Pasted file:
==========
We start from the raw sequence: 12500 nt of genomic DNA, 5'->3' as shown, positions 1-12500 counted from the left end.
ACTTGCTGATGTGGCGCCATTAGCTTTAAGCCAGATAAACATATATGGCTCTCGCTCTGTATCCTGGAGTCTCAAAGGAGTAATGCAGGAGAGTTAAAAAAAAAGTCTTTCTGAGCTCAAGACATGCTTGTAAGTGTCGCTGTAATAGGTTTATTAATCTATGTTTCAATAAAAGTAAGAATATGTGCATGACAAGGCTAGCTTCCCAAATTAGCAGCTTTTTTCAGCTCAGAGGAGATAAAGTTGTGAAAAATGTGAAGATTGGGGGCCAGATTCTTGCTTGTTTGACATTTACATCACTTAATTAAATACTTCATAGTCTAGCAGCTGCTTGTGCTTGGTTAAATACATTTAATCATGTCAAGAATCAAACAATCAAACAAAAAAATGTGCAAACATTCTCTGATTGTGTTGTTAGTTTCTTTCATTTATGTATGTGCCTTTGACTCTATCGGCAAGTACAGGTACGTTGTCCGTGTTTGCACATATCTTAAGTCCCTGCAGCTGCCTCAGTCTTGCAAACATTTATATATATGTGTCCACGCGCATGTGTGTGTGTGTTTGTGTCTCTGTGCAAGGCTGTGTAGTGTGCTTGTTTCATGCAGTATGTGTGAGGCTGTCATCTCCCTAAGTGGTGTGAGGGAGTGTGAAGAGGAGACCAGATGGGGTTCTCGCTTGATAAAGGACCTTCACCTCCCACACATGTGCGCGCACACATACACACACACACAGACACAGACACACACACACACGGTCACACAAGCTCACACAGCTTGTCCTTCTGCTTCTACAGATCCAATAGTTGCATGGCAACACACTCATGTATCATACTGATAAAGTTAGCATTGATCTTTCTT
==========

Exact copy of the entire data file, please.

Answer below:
We start from the raw sequence: 12500 nt of genomic DNA, 5'->3' as shown, positions 1-12500 counted from the left end.
ACTTGCTGATGTGGCGCCATTAGCTTTAAGCCAGATAAACATATATGGCTCTCGCTCTGTATCCTGGAGTCTCAAAGGAGTAATGCAGGAGAGTTAAAAAAAAAGTCTTTCTGAGCTCAAGACATGCTTGTAAGTGTCGCTGTAATAGGTTTATTAATCTATGTTTCAATAAAAGTAAGAATATGTGCATGACAAGGCTAGCTTCCCAAATTAGCAGCTTTTTTCAGCTCAGAGGAGATAAAGTTGTGAAAAATGTGAAGATTGGGGGCCAGATTCTTGCTTGTTTGACATTTACATCACTTAATTAAATACTTCATAGTCTAGCAGCTGCTTGTGCTTGGTTAAATACATTTAATCATGTCAAGAATCAAACAATCAAACAAAAAAATGTGCAAACATTCTCTGATTGTGTTGTTAGTTTCTTTCATTTATGTATGTGCCTTTGACTCTATCGGCAAGTACAGGTACGTTGTCCGTGTTTGCACATATCTTAAGTCCCTGCAGCTGCCTCAGTCTTGCAAACATTTATATATATGTGTCCACGCGCATGTGTGTGTGTGTTTGTGTCTCTGTGCAAGGCTGTGTAGTGTGCTTGTTTCATGCAGTATGTGTGAGGCTGTCATCTCCCTAAGTGGTGTGAGGGAGTGTGAAGAGGAGACCAGATGGGGTTCTCGCTTGATAAAGGACCTTCACCTCCCACACATGTGCGCGCACACATACACACACACACAGACACAGACACACACACACACGGTCACACAAGCTCACACAGCTTGTCCTTCTGCTTCTACAGATCCAATAGTTGCATGGCAACACACTCATGTATCATACTGATAAAGTTAGCATTGATCTTTCTT